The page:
With all due respect to my excellent PCP, I want a specialist to diagnose and possibly eventually treat my MGUS if my numbers get wanky or if it advances.
I’m really glad your MGUS is low risk. How often will you get blood analysis?

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I agree with you. Unfortunately, the specialists in my system do not. They wanted 2 tests within 6 months and then every few years! I pushed for a 3rd test and if numbers are not changing then I'll concede to annually. My PCP does talk with the specialists and has been supportive but I do notice some holes in her knowledge. I'm trying to be patient but it's a gatekeeper system so I have to play the game for a while.

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@mikxtr

I *do* have MGUS, diagnosed summer last year. They consider me low risk and my M Spike did not change with the 2nd test (although both light chains did increase so nervous about that) so have not referred me. I did ask for a consultation with a Hematologist and he was incredibly dismissive because I'm low risk and have low level of M-protein.

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@mikxtr
Oh okay. I went another direction. Here’s the way I look at it. MGUS is not cancer but I want a specialist who works with MGUS and Multiple Myeloma patients every day. I think about it like I do my colonoscopy (yuck, sorry!). I want the gal who has done thousands rather than the first year resident or general practitioner.
I also want someone who has had more than a quick blood disorders rotation in med school. Hematologists complete med school and three year residency then in addition do a 3 to 5 year fellowship of specialized training. Blood disorders are complex and can have bone and soft tissue implications.
With all due respect to my excellent PCP, I want a specialist to diagnose and possibly eventually treat my MGUS if my numbers get wanky or if it advances.
I’m really glad your MGUS is low risk. How often will you get blood analysis?

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@gingerw

@mikxtr Attached here is some information from Cleveland Clinic, about low albumin, also called hypoalbumineria.

As a kidney disease patient, albumin for me is carefully monitored, as it indicates the level of blood plasma protein for me. I have to watch it carefully. Daily dialysis is a strain on my system, and the need for keeping good protein levels is critical. Eating a good healthy diet, that includes protein in appropriate quantities, helps.

Would you care to share what health issues you have? Low albumin can be contributed to several different health concerns, like liver or kidney issues, infections, stress, lupus, etc. You said you are of significant size, and I'm glad you are asking this question. Your primary care indicated malnutrition, but did he/she say anything else to ease your mind, like what to do now?

https://my.clevelandclinic.org/health/diseases/22529-hypoalbuminemia
Ginger

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Thank you for the link (and for all that you do! I think I missed you in my initial shout out to the MGUS/MM gurus here). I've been researching this for quite some time so I end up vacillating between liver concerns and kidney concerns. Close monitoring with daily dialysis (ooof) makes sense. The doctors have not said more than malnutrition. They dismissed it as a minor concern. I'm planning to discuss again if it continues to drop.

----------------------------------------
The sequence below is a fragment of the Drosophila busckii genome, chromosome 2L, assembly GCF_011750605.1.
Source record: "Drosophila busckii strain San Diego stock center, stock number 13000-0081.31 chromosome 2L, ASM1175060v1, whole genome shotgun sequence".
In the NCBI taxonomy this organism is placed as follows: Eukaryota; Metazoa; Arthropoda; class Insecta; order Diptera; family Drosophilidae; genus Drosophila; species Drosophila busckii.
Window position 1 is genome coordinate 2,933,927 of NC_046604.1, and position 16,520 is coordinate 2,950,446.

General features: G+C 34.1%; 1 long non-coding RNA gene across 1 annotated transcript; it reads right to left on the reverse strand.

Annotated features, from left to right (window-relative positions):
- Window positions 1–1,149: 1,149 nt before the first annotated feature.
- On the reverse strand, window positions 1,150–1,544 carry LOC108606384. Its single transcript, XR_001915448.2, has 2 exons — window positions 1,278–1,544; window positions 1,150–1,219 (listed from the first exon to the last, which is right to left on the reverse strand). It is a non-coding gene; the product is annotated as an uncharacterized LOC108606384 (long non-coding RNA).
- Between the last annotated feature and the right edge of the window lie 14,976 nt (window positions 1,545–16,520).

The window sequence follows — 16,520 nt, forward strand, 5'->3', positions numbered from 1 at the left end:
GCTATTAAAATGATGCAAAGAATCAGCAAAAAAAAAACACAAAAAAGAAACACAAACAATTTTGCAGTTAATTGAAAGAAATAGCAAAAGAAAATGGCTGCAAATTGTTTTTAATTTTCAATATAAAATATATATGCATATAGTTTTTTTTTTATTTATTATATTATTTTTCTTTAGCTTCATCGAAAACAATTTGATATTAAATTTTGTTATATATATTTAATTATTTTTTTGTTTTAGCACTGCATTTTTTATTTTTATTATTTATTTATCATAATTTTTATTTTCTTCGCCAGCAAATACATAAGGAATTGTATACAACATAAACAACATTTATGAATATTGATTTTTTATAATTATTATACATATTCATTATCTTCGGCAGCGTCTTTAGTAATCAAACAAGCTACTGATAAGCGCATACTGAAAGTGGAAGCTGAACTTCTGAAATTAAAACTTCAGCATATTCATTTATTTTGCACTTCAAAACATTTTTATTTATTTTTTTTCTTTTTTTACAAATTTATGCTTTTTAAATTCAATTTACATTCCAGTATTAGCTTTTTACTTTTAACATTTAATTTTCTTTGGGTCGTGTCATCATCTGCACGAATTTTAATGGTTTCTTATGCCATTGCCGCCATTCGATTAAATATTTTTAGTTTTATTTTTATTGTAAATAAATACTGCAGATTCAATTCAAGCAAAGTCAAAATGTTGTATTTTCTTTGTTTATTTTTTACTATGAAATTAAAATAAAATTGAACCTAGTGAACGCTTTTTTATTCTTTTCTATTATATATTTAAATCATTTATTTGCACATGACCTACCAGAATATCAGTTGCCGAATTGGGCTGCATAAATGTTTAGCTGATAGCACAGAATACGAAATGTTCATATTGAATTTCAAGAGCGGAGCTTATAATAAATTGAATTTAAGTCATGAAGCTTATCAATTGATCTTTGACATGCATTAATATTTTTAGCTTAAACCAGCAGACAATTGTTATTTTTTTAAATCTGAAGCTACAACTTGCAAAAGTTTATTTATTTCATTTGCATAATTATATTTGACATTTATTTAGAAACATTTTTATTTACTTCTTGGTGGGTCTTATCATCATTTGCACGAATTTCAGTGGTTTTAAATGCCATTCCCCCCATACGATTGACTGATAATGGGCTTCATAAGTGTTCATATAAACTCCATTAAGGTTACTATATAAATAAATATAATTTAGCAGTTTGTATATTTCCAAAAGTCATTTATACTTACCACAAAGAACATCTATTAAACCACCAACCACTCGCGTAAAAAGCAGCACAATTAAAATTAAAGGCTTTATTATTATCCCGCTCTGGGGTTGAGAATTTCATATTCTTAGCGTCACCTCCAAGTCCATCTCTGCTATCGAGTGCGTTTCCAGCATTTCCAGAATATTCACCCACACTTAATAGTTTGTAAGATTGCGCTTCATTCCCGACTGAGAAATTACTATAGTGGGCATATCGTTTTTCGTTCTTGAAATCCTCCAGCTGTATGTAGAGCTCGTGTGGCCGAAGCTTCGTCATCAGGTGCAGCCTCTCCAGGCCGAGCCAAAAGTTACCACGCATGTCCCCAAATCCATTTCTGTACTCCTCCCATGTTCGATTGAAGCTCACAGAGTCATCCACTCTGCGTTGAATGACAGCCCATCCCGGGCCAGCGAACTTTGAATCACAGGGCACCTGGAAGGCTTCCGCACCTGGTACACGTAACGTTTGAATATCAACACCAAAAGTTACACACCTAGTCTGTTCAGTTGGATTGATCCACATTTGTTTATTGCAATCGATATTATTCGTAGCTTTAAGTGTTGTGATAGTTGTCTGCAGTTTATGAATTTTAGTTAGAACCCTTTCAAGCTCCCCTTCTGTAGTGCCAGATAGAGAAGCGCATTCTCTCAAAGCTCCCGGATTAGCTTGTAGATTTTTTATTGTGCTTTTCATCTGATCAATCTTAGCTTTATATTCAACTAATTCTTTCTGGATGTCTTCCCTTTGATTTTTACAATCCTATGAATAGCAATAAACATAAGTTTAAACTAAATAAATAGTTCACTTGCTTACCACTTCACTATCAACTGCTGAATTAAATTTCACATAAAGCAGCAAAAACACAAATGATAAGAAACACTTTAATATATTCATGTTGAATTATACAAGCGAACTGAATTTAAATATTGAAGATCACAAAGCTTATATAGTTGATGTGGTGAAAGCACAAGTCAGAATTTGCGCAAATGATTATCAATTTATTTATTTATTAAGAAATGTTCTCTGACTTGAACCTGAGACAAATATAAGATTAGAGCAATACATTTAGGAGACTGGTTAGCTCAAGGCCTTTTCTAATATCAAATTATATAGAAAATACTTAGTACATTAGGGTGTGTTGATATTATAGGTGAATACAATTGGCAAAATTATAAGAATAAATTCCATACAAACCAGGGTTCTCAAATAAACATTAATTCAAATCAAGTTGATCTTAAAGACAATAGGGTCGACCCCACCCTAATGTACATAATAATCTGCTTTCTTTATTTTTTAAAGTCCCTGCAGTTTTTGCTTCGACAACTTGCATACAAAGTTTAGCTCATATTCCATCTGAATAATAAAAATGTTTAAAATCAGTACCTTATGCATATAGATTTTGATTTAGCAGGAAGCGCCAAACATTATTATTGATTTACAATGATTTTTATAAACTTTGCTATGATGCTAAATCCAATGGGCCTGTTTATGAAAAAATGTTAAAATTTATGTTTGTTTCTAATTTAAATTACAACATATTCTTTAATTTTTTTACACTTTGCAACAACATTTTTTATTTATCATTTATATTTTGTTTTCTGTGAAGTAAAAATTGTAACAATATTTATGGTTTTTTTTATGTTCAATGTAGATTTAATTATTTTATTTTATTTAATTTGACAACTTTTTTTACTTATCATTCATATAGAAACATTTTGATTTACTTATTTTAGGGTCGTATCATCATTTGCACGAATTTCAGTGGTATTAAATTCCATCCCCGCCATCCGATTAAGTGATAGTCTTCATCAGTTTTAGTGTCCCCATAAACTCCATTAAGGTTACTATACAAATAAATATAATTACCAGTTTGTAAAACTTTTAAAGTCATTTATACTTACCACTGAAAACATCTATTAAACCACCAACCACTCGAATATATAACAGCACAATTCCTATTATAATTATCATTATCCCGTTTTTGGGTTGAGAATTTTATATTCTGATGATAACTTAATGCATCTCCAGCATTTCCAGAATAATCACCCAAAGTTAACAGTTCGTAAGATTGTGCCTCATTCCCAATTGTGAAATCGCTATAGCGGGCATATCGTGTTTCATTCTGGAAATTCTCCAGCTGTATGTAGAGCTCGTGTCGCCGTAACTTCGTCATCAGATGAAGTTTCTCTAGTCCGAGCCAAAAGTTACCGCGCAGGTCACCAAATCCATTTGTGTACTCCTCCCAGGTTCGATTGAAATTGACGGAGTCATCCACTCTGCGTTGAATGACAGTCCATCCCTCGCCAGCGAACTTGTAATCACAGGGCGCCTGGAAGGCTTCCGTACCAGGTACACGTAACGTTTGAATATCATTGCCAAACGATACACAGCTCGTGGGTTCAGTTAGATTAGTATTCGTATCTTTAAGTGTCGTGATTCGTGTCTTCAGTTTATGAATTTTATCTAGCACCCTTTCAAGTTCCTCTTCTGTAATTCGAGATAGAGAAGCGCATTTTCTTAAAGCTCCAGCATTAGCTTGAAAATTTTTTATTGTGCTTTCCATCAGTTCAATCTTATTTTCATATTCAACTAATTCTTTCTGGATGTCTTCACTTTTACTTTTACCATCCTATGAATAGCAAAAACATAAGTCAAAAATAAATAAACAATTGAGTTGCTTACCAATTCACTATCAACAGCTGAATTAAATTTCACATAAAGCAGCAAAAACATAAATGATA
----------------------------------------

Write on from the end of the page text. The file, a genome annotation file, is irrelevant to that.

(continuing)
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@pmm

Ahhhh I apologize. I thought you have MGUS. Glad you have a follow up scheduled.

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I *do* have MGUS, diagnosed summer last year. They consider me low risk and my M Spike did not change with the 2nd test (although both light chains did increase so nervous about that) so have not referred me. I did ask for a consultation with a Hematologist and he was incredibly dismissive because I'm low risk and have low level of M-protein.

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@mikxtr

Quick question: does anyone else have low albumin? I asked about it and was told it indicated malnutrition. my significant size indicates otherwise. so I'm thinking either my liver isn't producing enough (uh oh) or I'm losing it to rapidly (uh oh).

Jump to this post

@mikxtr Attached here is some information from Cleveland Clinic, about low albumin, also called hypoalbumineria.

As a kidney disease patient, albumin for me is carefully monitored, as it indicates the level of blood plasma protein for me. I have to watch it carefully. Daily dialysis is a strain on my system, and the need for keeping good protein levels is critical. Eating a good healthy diet, that includes protein in appropriate quantities, helps.

Would you care to share what health issues you have? Low albumin can be contributed to several different health concerns, like liver or kidney issues, infections, stress, lupus, etc. You said you are of significant size, and I'm glad you are asking this question. Your primary care indicated malnutrition, but did he/she say anything else to ease your mind, like what to do now?

https://my.clevelandclinic.org/health/diseases/22529-hypoalbuminemia
Ginger